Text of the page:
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BBC news: worker loses hand after he was injured with faulty hydraulic cutting gear

What happened?

A firefighter whose hand was amputated after he was injured by faulty cutting gear has received £1.5m in damages.  He was working with hydraulic cutting equipment on a training exercise when his hand was pierced by a high-pressure jet of hydraulic fluid.  See

It was only later that day he noticed his hand starting to swell and he began to feel a burning sensation.  There was a small puncture wound through the side of his hand.  He noted that one of his colleagues looked at the glove he had been wearing at the time and there was a hole straight through it.

He subsequently had 40 operations after the hydraulic fluid destroyed the tissue in his right hand, but after a four-year battle doctors were forced to amputate.

What went wrong?

The hose pipe connecting the hydraulic pump (which worked at up to 850 bar of pressure) to the cutting gear was riddled with tiny punctures which can appear over time after the hose has been dragged over broken glass or metal shards at the scene of an incident.  One of these punctures caused a fine jet of hydraulic fluid to escape and pierce the leather safety gloves worn by the injured person.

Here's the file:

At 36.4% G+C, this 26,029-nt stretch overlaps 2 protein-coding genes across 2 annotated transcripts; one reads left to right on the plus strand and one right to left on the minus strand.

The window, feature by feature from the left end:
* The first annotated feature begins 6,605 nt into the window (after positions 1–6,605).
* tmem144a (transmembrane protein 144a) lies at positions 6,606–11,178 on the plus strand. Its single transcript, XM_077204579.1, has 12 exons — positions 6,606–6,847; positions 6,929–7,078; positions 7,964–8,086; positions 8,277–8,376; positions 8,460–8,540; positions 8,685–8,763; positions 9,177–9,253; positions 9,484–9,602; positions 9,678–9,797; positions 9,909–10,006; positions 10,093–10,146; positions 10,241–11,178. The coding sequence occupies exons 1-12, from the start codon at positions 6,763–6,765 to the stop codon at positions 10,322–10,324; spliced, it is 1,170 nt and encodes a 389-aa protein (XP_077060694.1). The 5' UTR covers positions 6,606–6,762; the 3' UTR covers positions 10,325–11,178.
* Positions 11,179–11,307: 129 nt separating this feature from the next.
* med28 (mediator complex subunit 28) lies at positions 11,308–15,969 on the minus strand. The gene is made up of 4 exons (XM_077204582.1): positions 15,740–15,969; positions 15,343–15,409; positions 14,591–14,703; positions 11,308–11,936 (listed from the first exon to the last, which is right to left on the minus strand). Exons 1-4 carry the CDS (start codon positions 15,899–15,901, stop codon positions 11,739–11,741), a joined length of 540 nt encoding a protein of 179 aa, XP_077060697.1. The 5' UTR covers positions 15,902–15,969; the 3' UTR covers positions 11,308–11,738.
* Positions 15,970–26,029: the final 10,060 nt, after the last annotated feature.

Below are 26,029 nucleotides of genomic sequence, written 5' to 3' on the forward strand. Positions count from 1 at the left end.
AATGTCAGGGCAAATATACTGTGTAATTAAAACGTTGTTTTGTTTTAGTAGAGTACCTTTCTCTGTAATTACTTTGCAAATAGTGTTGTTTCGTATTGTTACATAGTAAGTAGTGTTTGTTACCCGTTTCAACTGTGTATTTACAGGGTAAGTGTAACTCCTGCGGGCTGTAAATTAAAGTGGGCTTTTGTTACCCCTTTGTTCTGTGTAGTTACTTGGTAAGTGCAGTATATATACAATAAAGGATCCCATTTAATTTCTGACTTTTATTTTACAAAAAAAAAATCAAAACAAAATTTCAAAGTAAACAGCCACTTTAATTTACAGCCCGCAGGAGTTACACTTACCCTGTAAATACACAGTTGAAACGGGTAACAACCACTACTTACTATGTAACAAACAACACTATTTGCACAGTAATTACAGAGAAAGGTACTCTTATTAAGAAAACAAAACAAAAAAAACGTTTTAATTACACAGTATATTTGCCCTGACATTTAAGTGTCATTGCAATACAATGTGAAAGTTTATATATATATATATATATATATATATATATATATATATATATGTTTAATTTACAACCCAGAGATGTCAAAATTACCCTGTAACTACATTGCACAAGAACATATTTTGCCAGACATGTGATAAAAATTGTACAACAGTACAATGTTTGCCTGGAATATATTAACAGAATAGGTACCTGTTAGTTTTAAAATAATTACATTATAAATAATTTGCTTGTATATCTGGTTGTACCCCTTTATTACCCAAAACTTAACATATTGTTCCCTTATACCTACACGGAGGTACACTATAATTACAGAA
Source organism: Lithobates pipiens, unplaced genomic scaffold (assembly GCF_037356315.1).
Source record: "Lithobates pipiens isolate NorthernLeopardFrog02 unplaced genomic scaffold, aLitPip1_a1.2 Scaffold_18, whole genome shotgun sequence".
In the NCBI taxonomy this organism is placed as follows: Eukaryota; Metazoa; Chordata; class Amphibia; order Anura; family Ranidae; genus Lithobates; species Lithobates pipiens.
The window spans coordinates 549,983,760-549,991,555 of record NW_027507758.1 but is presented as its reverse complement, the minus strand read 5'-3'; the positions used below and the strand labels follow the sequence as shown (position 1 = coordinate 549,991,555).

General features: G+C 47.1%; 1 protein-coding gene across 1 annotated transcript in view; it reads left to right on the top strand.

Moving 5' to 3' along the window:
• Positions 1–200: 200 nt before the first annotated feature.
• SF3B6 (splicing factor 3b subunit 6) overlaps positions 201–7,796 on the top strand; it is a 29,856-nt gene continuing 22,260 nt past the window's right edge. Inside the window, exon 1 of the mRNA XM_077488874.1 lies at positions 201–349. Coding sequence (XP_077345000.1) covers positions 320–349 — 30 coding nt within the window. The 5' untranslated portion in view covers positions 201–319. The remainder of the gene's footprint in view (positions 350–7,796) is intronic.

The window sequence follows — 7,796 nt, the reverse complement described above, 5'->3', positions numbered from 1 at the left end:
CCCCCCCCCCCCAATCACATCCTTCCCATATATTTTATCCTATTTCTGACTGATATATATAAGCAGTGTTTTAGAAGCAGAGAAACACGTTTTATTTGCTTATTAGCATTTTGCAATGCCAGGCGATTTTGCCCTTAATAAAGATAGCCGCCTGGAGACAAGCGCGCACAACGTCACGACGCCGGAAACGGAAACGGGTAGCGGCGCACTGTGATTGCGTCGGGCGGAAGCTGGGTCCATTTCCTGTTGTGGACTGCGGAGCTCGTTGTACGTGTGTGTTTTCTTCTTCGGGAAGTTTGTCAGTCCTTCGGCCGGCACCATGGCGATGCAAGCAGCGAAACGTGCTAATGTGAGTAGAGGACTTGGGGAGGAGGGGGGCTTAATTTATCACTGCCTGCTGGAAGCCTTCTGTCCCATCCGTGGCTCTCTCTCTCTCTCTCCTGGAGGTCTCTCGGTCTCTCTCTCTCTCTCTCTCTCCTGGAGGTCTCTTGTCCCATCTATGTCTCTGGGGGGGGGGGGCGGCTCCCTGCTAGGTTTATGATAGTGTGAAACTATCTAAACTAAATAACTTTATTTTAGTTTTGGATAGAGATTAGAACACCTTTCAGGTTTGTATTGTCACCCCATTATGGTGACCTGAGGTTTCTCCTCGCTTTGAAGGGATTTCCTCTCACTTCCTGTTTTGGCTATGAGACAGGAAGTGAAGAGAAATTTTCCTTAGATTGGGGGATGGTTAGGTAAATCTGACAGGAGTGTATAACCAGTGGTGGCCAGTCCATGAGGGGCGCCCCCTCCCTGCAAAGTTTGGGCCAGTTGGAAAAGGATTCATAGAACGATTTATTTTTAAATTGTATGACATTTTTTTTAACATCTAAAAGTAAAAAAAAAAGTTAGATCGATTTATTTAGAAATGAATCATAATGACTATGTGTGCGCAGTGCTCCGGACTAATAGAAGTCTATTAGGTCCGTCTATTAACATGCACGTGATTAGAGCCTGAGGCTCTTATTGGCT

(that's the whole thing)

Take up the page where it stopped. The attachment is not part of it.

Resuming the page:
This incident has been circulated as part of a safety flash as nearly all IMCA members use hydraulic equipment, and incidents of this sort have been seen amongst our members.

Members may wish to refer to:

  • Hand injury: Injection of hydraulic fluid (2009)
    • “This incident serves as a timely reminder to maintain vigilance and awareness of the very serious potential hazards and risks associated with working with pressurised hydraulic fluid.”
  • Hydraulic injection injuries (2014)
    • “Someone died as a result of a hydraulic injection injury sustained whilst tensioning the track of a piling rig. A grease nipple became detached from the track mechanism permitting the release of grease under high pressure.”
  • Stored pressure release – hydraulic oil (2015)
    • “There was an unexpected high pressure oil discharge causing injury to someone’s left hand.”

Safety Event

Published: 17 September 2019
Download: IMCA SF 22/19

Relevant life-saving rules:
IMCA Safety Flashes
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IMCA Safety Flashes summarise key safety matters and incidents, allowing lessons to be more easily learnt for the benefit of all. The effectiveness of the IMCA Safety Flash system depends on Members sharing information and so avoiding repeat incidents. Please consider adding [email protected] to your internal distribution list for safety alerts or manually submitting information on incidents you consider may be relevant. All information is anonymised or sanitised, as appropriate.

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